HC Deb 27 June 1842 vol 64 cc640-1
Mr. Hawes

wished to put a question to the noble Lord the Secretary of State for the Colonies. It appeared from information he had received, that on the 17th of last January a demand was made on the part of one of the states of America to the authorities of Canada to give up a person of colour who had been confined there for some days, and who was demanded back as a fugitive. As he understood, there was no charge made against him, and the demand was to deliver up this person, named Nelson Hackett, who had been taken across the river, lodged in the Detroit gaol, and ultimately put into the hands of his master. He wished to know whether these facts were correct and what was the policy of the Government in such cases.

Lord Stanley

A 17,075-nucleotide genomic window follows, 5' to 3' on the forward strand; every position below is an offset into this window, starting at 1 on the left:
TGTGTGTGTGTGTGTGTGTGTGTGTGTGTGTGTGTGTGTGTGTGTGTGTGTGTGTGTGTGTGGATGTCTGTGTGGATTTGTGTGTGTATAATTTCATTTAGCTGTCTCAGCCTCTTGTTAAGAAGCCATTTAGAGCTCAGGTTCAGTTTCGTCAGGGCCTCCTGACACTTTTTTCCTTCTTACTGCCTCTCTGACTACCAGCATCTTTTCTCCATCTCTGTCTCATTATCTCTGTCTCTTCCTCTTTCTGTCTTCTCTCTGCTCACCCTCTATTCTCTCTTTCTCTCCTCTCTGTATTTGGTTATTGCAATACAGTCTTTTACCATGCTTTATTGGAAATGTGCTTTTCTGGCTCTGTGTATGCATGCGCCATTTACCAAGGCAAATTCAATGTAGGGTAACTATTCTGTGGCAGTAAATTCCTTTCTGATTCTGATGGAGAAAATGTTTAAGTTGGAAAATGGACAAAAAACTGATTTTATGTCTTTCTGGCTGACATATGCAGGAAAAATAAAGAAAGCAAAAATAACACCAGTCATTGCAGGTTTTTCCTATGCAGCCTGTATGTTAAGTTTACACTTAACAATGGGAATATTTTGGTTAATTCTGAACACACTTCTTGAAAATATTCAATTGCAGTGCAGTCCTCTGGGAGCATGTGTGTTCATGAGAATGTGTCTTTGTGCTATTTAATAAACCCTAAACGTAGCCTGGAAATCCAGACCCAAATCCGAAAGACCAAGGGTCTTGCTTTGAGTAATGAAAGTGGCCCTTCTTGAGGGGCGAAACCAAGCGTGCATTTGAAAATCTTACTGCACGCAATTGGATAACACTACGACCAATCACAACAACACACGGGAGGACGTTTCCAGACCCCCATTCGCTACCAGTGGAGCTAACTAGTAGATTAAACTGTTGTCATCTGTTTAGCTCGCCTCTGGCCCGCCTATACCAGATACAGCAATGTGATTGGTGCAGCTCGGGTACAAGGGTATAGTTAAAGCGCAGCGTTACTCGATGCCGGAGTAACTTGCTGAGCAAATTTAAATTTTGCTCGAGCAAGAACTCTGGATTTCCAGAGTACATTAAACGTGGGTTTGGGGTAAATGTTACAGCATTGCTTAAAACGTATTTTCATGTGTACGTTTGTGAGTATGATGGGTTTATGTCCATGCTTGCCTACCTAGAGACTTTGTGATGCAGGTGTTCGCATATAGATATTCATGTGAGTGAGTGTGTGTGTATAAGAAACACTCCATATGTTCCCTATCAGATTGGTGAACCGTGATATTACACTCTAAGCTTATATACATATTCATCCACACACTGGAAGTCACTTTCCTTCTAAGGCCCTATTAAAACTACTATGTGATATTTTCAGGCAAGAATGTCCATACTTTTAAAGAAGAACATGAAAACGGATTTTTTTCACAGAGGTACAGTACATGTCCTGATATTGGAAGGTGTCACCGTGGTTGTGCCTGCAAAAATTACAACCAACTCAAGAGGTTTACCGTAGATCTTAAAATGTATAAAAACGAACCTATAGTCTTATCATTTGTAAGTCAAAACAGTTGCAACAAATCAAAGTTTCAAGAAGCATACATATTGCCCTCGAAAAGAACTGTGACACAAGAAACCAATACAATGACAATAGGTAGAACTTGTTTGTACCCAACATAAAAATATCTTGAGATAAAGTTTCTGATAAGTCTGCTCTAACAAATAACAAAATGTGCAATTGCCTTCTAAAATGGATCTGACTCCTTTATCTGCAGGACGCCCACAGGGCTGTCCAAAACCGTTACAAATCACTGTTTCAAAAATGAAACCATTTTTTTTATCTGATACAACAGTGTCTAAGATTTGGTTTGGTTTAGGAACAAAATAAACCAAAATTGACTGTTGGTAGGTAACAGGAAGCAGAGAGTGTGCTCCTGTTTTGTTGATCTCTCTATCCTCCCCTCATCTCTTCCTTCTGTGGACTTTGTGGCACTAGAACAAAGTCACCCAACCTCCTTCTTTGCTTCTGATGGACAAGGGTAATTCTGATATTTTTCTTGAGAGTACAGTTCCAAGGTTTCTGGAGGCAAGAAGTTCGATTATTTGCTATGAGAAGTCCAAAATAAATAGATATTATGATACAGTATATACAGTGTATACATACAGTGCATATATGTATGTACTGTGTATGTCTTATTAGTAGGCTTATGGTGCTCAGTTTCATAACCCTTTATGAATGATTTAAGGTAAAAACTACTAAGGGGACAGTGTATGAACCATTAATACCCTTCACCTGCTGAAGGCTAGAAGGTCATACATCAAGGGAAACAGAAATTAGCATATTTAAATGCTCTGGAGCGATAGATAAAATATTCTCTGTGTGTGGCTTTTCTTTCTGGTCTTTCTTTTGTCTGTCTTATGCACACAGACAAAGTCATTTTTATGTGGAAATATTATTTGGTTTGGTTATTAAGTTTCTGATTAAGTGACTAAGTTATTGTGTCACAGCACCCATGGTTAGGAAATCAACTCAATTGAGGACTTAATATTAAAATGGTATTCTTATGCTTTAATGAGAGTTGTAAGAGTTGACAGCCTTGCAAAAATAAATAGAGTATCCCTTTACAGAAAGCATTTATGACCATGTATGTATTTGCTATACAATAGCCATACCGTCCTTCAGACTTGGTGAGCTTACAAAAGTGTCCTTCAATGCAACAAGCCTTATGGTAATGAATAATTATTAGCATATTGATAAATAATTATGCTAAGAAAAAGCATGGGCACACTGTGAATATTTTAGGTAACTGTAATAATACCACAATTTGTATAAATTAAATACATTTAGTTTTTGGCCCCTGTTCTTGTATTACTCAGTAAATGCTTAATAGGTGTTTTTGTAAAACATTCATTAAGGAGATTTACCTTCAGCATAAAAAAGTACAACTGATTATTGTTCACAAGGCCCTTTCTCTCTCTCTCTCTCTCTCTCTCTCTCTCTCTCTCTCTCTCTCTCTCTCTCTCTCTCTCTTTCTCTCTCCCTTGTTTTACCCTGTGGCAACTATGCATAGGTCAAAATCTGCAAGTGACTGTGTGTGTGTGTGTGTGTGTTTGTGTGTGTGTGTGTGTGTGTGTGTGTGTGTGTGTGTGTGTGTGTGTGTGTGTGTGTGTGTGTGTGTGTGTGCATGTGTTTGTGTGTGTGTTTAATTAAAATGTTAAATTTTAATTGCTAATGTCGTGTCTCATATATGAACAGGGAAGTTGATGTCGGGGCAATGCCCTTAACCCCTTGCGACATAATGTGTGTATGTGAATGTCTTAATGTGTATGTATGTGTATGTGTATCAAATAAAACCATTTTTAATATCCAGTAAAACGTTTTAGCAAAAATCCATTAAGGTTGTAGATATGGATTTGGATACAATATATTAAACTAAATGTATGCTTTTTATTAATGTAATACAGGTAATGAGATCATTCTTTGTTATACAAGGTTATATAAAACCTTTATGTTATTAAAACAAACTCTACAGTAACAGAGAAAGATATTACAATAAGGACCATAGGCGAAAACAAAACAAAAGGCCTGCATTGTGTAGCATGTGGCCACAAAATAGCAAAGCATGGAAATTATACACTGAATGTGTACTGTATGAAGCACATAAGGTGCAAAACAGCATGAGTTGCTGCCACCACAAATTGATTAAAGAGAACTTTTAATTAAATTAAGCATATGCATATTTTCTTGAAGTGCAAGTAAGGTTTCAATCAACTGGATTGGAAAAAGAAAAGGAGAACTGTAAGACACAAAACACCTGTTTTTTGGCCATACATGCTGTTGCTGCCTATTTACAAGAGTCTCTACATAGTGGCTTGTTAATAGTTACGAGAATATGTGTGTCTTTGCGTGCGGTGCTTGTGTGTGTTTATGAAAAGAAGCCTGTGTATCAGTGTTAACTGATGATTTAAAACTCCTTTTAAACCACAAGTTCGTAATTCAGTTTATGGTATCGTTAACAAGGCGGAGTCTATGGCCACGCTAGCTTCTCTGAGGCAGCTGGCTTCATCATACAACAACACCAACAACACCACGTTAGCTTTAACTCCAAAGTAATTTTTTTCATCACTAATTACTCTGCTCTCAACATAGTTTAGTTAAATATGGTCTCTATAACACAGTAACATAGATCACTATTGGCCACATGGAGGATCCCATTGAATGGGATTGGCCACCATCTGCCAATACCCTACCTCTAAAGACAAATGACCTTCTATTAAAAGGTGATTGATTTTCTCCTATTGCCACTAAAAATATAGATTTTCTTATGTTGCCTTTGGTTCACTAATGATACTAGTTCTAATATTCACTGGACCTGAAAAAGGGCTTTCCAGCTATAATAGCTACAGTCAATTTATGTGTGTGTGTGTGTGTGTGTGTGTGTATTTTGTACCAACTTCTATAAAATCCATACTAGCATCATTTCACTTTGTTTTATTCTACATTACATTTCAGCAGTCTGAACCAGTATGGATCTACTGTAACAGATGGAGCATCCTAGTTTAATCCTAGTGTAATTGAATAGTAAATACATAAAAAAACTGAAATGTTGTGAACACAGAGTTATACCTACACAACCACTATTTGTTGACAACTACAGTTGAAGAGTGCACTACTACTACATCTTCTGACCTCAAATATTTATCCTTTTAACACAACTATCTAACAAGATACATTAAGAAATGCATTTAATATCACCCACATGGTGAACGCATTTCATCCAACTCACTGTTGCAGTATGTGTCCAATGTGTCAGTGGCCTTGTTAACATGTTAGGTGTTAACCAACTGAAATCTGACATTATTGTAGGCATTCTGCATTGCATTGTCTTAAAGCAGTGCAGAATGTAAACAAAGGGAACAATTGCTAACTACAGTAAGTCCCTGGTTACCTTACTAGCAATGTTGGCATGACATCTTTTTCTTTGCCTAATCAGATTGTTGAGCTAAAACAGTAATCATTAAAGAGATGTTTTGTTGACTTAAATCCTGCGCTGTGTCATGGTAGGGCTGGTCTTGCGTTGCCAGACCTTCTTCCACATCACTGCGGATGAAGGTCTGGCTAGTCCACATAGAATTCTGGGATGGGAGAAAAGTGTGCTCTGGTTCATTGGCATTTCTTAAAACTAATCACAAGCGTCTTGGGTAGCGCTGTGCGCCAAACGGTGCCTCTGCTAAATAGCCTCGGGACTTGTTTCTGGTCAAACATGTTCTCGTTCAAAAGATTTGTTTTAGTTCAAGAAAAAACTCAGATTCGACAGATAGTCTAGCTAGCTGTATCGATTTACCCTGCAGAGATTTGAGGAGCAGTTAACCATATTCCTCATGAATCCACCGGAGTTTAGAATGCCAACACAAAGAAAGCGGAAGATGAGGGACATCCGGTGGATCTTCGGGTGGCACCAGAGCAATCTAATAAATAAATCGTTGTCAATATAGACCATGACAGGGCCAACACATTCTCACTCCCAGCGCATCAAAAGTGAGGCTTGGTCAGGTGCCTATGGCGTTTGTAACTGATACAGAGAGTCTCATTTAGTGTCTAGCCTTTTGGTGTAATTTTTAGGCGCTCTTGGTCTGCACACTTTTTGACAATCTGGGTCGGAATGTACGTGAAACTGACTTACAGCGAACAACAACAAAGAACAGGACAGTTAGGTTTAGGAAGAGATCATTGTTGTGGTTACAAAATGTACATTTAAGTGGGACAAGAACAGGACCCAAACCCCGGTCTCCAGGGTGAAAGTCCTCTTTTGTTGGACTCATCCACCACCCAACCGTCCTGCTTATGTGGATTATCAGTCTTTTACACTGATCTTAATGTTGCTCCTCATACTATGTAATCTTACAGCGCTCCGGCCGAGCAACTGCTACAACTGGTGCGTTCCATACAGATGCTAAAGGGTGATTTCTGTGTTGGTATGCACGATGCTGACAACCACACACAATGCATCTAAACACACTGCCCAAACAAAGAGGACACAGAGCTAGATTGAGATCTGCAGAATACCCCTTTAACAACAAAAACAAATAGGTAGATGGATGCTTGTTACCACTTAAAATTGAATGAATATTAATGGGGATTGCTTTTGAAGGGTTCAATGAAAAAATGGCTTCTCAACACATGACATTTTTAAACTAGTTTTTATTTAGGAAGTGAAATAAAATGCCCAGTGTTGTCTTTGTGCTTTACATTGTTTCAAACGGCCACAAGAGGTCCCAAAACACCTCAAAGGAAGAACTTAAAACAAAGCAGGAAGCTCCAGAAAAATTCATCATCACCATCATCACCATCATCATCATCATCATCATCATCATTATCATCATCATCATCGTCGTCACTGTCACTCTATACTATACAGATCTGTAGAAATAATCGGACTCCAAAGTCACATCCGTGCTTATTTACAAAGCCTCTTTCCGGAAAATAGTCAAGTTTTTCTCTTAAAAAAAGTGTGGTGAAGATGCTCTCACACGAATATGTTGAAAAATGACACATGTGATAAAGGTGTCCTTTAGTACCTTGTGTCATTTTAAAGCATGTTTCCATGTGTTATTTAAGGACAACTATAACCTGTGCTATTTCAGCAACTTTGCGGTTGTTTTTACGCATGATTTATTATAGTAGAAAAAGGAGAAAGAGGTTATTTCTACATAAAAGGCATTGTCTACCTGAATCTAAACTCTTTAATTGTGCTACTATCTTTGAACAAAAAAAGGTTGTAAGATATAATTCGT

said, that the statement of the hon. Member was incorrect in a very material point. It was perfectly true that in the course of this year an application was made to the Governor and Executive Council of Canada for the surrender to the American authorities of a person described as a fugitive from justice, and charged with the offences of burglary robbery. There was an act in force in Upper Canada, which authorized the Governor with the assent of the Executive Council to surrender any person being a fugitive from justice and charged with a certain specified crime, upon there being forwarded in a certain form, according to the prescribed conditions, the warrant of his committal, and the depositions taken against him, provided those depositions were such as would authorise his committal in Canada. Upon the first application to the Canadian authorities these forms were wanting, and consequently the application was not complied with, but positively refused, and the grounds of refusal were stated by the Executive Council. The depositions were then forwarded, from which it appeared that this person, a person of colour, and he believed a slave, was charged with burglary, not upon the property of his master, but that of another person. The question was then brought by the Governor of Canada under the consideration of the Executive Council; and the Executive Council, finding that the forms had been complied with, and that the case was such as would authorize a committal in Canada, thought fit to comply with the provisions of the Canadian law, and to surrender the person to the State of Arkansas.